Beds, Herts & Bucks

Milton Keynes Thrift Farm saved from closure

Group celebrate Thrift Farm staying open Image copyright Buckinghamshire County Council
Image caption Service users and employees celebrate the news that Thrift Farm will stay open

A farm that helps people with learning difficulties and mental health problems has been saved from closure.

Buckinghamshire County Council said it could not continue to run Thrift Farm in Whaddon, near Milton Keynes, due to a £304,000 overspend in 2017-18.

It will be taken over by a new company formed by Mead Open Farm and Kids Play Childcare.

It will continue to provide an adult day service and remain open to the public with a cafe and shop.

Image copyright Julia Saunders-Fern
Image caption Thrift Farm has been running for more than 40 years

In February, the council said the farm, which had an annual budget of about £430,000, was not "sustainable".

Almost 7,000 people signed a petition calling for the farm to be saved.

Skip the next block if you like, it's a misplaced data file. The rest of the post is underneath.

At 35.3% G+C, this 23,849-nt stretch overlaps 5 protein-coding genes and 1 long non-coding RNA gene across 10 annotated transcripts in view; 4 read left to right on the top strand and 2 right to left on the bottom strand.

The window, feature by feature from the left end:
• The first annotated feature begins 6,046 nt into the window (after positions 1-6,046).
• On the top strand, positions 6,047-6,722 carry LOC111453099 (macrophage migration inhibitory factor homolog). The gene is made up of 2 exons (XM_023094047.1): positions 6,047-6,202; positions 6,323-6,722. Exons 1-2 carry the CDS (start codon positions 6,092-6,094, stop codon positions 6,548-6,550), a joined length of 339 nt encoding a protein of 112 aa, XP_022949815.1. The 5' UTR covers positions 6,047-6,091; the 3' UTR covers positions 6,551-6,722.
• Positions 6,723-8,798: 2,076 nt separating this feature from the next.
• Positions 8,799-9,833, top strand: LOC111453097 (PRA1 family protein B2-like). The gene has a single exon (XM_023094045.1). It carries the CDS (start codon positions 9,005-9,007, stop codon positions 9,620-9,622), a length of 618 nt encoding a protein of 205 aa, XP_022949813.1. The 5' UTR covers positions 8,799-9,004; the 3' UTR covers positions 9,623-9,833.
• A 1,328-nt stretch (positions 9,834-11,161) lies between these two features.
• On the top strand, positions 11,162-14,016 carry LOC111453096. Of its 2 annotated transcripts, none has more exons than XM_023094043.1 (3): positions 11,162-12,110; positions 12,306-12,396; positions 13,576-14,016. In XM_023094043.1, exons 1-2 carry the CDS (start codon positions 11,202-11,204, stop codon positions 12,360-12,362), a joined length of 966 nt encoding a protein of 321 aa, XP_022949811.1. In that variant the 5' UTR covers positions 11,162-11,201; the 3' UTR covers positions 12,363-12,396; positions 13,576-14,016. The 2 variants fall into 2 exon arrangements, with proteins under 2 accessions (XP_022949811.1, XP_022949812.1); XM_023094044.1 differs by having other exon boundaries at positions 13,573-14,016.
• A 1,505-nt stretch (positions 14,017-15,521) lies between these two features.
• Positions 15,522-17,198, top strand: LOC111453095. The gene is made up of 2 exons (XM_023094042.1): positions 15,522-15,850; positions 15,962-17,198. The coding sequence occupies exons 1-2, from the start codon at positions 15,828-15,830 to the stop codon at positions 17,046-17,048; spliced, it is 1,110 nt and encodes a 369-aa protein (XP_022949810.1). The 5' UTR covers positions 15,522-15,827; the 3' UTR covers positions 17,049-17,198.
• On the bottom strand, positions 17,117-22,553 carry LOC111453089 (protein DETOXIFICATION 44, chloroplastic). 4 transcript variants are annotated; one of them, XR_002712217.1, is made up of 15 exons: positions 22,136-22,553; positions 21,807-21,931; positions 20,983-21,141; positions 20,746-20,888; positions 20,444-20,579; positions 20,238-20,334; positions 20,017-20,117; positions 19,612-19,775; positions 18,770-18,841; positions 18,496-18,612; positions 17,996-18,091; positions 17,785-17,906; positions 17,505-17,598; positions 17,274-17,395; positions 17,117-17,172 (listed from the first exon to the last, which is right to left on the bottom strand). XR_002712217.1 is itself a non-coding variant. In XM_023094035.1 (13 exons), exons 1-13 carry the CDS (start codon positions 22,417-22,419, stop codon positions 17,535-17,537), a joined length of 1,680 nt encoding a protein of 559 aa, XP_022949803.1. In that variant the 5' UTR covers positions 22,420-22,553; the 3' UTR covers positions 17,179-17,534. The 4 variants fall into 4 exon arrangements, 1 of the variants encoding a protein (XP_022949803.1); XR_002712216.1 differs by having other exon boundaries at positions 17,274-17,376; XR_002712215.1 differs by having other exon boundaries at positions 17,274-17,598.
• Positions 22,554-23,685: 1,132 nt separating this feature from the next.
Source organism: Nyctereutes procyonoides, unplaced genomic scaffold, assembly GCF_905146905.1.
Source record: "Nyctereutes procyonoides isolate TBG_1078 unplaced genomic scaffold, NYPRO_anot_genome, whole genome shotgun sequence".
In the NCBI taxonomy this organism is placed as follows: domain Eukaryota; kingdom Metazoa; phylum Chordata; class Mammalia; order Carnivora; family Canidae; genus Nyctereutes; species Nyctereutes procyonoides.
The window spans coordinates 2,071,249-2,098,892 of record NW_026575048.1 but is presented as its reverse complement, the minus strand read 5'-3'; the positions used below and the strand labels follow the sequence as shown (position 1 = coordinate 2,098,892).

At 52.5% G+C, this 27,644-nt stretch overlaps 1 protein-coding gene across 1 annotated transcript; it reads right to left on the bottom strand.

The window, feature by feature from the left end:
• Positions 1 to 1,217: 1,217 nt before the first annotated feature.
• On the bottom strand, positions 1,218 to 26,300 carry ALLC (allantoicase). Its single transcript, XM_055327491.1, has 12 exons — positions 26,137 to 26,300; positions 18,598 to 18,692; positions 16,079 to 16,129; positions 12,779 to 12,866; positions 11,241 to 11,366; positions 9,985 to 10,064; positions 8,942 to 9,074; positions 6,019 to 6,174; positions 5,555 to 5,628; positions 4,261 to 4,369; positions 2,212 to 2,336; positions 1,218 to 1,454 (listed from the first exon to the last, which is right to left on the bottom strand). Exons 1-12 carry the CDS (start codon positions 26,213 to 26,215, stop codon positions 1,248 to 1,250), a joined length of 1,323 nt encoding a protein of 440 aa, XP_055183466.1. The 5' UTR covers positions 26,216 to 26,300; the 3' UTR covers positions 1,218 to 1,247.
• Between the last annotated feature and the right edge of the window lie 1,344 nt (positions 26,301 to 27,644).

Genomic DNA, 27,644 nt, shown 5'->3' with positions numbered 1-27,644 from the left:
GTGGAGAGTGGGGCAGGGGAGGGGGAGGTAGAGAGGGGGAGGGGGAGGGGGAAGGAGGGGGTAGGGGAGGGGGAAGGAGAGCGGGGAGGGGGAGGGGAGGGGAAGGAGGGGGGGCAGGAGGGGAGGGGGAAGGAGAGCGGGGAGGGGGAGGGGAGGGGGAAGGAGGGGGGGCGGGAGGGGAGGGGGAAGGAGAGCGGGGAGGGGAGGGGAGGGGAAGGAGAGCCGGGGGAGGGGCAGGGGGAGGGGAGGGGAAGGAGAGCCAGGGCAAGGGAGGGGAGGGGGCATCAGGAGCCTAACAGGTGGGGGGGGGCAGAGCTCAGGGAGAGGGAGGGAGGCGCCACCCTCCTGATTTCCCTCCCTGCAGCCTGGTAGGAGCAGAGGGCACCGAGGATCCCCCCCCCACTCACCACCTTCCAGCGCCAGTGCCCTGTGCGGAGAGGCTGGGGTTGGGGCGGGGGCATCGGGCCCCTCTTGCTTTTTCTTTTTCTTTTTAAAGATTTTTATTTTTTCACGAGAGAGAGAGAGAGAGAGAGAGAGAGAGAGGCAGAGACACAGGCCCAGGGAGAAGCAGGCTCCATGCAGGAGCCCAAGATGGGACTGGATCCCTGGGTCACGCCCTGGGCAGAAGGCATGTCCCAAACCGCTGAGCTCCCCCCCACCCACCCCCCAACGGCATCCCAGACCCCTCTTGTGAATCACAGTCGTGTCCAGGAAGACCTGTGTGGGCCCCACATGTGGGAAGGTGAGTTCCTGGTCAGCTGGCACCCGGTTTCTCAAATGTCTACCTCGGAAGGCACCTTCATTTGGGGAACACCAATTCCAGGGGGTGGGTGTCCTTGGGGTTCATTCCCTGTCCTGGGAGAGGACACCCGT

Lin Hazel, council cabinet member, said: "We would like to pay tribute to all who campaigned to keep the farm open and worked with us to find a new provider."

Ms Hazel said the council was "confident" Kids Play Childcare and Mead Open Farm were "the best options to secure a bright future for Thrift Farm".

The council said it will continue to pay for current service users to attend the farm, but it will no longer have to pay for the general upkeep and running of the site.

Image caption The farm runs a supported employment scheme for adults with learning difficulties

Kids Play Childcare has more than 18 years experience "providing childcare in Ofsted registered settings" while Mead Open Farm in Bedfordshire operates a "well-established children's farm welcoming 230,000 visitors each year", the council said.

Matt Heast, owner of Mead Open Farm, said: "Thrift Farm has its own special charm and it's important the changes we make retain this."

Paul Sharp, managing director of Kids Play, which runs nurseries across south east and east England, said he wanted to "maintain the uniqueness" of the farm.

Daniel, a service user at the farm, said it was a "relief" the farm would stay open.

A meeting is due to take place this month to discuss the next steps with service users and their families.

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